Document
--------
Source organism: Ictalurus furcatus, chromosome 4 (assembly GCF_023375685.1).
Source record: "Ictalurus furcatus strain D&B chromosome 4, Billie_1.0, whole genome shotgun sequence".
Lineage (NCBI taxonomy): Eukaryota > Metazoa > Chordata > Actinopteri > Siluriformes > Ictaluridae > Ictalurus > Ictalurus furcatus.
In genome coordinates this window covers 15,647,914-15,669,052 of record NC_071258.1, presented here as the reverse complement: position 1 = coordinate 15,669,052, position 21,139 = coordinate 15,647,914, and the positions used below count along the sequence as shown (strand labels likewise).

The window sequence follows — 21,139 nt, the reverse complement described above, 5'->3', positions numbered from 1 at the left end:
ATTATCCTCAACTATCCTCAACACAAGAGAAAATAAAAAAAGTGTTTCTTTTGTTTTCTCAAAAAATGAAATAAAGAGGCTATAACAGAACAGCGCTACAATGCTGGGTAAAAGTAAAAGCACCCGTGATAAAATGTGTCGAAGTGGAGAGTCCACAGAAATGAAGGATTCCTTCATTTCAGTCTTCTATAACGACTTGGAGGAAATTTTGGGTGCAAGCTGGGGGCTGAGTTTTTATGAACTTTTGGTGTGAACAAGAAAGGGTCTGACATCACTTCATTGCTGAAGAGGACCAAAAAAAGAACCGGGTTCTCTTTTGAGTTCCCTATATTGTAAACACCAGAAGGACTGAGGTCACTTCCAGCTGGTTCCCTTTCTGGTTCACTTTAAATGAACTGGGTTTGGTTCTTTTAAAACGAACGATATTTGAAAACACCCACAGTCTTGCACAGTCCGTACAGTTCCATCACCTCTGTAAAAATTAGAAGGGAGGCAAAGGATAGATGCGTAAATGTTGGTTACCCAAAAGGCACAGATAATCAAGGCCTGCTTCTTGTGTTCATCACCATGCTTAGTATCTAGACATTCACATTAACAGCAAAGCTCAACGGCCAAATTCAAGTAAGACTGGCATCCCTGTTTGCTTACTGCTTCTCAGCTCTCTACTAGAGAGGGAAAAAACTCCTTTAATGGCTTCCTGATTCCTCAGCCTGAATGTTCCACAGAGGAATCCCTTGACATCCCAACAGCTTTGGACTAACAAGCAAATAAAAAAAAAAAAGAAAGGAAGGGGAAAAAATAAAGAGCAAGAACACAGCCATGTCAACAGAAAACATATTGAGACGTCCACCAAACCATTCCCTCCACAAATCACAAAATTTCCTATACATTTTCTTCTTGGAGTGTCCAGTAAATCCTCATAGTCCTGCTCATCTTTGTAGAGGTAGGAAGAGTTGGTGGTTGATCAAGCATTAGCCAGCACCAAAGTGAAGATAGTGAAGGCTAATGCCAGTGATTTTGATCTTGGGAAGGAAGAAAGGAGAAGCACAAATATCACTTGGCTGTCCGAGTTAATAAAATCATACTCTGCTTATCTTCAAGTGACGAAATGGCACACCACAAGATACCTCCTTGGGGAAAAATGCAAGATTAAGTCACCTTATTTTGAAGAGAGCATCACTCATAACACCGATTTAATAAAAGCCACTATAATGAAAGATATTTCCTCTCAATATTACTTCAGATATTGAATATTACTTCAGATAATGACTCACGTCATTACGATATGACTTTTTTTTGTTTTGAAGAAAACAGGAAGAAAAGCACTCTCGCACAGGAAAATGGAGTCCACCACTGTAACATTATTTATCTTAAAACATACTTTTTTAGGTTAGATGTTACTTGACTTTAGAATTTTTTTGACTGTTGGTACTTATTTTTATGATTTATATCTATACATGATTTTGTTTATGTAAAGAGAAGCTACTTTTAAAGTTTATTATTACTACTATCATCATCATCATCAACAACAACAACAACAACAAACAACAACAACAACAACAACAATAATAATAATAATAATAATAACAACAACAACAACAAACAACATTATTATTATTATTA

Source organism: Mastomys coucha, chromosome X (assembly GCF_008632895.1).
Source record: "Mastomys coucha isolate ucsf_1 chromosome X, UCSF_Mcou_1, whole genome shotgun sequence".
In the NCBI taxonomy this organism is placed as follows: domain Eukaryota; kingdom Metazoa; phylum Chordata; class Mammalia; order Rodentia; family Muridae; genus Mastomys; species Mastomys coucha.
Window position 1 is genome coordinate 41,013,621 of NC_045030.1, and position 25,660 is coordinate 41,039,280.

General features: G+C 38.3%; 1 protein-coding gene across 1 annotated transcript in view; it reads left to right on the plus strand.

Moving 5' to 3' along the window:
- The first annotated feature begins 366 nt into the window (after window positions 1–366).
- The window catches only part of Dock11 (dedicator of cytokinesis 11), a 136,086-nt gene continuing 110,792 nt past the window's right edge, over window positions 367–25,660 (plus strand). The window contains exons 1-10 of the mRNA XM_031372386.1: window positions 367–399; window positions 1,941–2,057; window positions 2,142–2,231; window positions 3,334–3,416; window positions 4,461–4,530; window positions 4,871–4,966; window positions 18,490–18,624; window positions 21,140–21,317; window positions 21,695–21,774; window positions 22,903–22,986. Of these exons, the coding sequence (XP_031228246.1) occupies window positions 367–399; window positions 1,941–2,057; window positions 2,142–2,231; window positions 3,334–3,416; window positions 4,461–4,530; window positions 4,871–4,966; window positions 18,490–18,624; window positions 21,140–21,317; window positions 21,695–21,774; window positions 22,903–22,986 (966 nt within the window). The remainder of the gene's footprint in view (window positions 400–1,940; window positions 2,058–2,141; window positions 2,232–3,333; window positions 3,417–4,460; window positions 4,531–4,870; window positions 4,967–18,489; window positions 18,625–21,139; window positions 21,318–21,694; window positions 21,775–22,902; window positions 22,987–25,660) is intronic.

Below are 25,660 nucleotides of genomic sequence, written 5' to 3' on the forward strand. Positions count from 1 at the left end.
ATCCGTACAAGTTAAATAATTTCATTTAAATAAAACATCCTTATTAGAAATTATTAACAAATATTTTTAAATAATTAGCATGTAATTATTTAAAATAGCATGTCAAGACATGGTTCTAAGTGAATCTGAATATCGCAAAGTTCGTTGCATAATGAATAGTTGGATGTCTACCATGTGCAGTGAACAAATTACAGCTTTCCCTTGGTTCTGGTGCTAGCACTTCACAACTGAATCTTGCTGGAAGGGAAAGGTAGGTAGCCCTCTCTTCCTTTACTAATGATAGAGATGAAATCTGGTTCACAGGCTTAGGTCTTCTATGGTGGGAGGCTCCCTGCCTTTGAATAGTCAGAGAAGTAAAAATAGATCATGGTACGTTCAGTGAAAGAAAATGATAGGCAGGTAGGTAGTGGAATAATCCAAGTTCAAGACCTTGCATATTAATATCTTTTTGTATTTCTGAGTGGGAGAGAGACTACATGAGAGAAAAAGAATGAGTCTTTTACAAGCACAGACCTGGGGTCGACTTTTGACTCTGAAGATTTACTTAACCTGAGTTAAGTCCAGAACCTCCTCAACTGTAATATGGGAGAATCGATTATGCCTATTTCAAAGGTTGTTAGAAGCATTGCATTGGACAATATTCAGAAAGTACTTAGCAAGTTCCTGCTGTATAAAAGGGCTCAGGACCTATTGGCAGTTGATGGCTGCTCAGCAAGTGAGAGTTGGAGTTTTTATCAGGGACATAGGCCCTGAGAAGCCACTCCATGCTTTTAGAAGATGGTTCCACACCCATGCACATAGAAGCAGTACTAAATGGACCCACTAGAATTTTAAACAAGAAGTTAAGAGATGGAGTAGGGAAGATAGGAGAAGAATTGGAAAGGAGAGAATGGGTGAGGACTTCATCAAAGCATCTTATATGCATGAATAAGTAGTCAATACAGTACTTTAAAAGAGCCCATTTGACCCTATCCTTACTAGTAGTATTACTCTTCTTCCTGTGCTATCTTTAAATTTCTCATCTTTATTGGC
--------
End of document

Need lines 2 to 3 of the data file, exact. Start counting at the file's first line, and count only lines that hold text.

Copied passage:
Source record: "Ictalurus furcatus strain D&B chromosome 4, Billie_1.0, whole genome shotgun sequence".
Lineage (NCBI taxonomy): Eukaryota > Metazoa > Chordata > Actinopteri > Siluriformes > Ictaluridae > Ictalurus > Ictalurus furcatus.